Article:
There are many greenhouses in the United Kingdom and Ireland that are impossible to clean or coat mechanically. The most striking such greenhouses are the beautiful historic greenhouses that are part of country estates. But the largest part consists of aging greenhouses that have a non-standard appearance. Sometimes these are old greenhouses from the Netherlands that have been given a second life on the other side of the Channel. They are often used by potted and bedding plant growers because they are excellent for growing plants.
However, cleaning and coating the greenhouse cover is challenging. With his company Greenhouse Services, Mike Spapé specializes in these greenhouses.
He was born in Westland, a region in the Province of South Holland in the Netherlands, but love drew him to the county of Cheshire in the United Kingdom. “In the United Kingdom, many people have a sunroom attached to their homes. These too must be cleaned. This is where I started, but via National Trust, an organization that manages heritage, I ended up working on greenhouses,” he says.
One thing led to another, and today he has customers across the entire country, as well as Ireland. While Spapé at times makes use of machines, the largest part of his work, including cleaning and coating, is done manually.
He takes a pump of considerable capacity, hoses, a spray gun, and a safety cart for gutters along with him when he visits his customers. Once there, he uses a ladder or an aerial platform to climb onto the greenhouse cover. “The safety cart keeps me stable when I walk along the gutter. This cart is a legal requirement to be allowed to work on a greenhouse cover. In some cases, I am able to attach spray booms to the safety cart, which enables me to work faster,” he says. In some instances, he is assisted by his colleagues.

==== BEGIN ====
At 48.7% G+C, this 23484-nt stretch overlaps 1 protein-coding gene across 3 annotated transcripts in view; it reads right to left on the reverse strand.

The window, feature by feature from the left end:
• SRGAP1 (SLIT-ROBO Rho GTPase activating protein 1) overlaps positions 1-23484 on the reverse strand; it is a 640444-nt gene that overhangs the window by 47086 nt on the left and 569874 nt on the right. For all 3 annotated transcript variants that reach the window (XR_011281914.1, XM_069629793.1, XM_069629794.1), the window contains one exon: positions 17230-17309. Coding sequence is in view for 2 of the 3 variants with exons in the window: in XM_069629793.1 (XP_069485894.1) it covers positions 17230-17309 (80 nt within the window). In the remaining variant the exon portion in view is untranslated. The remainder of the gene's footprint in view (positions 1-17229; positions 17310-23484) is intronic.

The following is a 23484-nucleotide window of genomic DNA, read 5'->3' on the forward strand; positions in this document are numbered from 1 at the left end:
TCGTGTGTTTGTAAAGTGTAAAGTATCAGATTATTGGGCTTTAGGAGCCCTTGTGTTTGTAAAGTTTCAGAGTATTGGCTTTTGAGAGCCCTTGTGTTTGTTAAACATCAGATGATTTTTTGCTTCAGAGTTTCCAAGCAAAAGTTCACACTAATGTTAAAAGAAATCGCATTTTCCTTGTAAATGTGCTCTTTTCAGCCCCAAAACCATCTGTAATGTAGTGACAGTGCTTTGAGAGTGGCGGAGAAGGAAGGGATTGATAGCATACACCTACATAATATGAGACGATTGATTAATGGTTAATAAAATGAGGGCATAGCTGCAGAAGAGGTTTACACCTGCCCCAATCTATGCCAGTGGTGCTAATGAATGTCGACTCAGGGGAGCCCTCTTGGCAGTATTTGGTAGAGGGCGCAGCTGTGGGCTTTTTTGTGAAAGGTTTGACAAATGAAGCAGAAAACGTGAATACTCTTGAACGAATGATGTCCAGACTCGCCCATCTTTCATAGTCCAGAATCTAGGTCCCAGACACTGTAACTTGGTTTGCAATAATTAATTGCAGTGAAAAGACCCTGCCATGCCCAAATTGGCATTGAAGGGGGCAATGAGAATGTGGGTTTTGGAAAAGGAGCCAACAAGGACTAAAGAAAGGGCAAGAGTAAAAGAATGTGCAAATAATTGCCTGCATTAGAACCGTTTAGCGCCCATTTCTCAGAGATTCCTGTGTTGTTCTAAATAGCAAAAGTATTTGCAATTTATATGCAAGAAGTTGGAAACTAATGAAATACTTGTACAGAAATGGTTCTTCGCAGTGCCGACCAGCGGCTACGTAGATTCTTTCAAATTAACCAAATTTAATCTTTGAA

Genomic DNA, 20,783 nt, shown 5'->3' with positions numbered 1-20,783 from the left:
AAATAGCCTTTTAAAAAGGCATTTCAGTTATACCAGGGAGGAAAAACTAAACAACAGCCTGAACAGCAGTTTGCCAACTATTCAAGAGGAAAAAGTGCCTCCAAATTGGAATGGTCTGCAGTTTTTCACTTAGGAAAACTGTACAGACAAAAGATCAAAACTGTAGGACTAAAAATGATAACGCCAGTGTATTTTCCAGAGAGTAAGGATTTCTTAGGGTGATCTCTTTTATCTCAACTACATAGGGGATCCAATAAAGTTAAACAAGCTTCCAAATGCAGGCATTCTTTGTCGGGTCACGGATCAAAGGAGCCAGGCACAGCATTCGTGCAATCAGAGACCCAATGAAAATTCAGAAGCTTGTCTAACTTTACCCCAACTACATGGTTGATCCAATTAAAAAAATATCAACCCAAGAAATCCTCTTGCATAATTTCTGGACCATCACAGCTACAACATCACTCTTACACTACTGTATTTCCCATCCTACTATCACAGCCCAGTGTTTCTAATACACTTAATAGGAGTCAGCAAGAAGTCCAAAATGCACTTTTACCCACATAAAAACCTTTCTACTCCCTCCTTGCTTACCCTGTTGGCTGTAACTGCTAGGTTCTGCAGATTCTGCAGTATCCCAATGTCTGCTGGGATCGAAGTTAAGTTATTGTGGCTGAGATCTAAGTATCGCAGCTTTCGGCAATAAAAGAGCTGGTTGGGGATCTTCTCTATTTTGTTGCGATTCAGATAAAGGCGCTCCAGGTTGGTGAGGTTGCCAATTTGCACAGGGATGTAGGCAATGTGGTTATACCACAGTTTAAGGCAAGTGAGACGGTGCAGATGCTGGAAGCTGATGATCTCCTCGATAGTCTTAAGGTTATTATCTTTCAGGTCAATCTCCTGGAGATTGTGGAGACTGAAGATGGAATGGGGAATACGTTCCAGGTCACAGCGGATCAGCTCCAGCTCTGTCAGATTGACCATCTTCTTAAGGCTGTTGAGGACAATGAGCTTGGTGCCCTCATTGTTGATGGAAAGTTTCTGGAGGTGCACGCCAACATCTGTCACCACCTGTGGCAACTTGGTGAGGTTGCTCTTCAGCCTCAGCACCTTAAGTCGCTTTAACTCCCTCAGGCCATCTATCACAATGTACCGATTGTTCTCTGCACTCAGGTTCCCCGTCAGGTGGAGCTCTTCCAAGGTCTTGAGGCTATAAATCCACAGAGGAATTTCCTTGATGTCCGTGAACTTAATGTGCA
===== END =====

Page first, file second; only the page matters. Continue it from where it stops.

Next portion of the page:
Preference for Redusol
“Most of my customers grow potted or bedding plants, but I also visit tomato growers. I have a strong preference for ReduSol because this coating creates an excellent cover and is easy to remove with ReduClean. Some customers initially want to use local brands, but often I manage to convince them of the benefits of ReduSol,” he said.
He is busy throughout the entire year. Some customers want a coating to be applied to the roof every April, which is then removed again at the end of August. However, relatively many growers deviate from this practice. “The growing methods used here vary strongly. For example, some growers use a very short crop-growing cycle in the summer. They require effective screening and have the coating removed again after a few weeks. Others leave the coating in place as long as possible until the rain wears it off,” he says.
His customer base varies and includes some very special customers, such as the Royal Family. Spapé looks after the royal super nursery in Hyde Park, which is owned by the Crown. Other prominent objects include the Chatsworth House and Eden Project. Currently, he is focusing on the greenhouses of the world-famous botanic Kew Gardens. The work on an uncommon greenhouse cannot progress very fast. “On a good day, we manage to do one hectare per day,” he says. “The unpredictable weather in the United Kingdom is a complicating factor. As a Dutchman, I am used to all kinds of weather, but here it is even more difficult to plan things. To achieve a good coating, it must stay dry for a guaranteed period of time. That means we constantly need to keep an eye on the weather forecast, and once in a while, we are forced to stay overnight in a hotel to wait for better weather conditions.”
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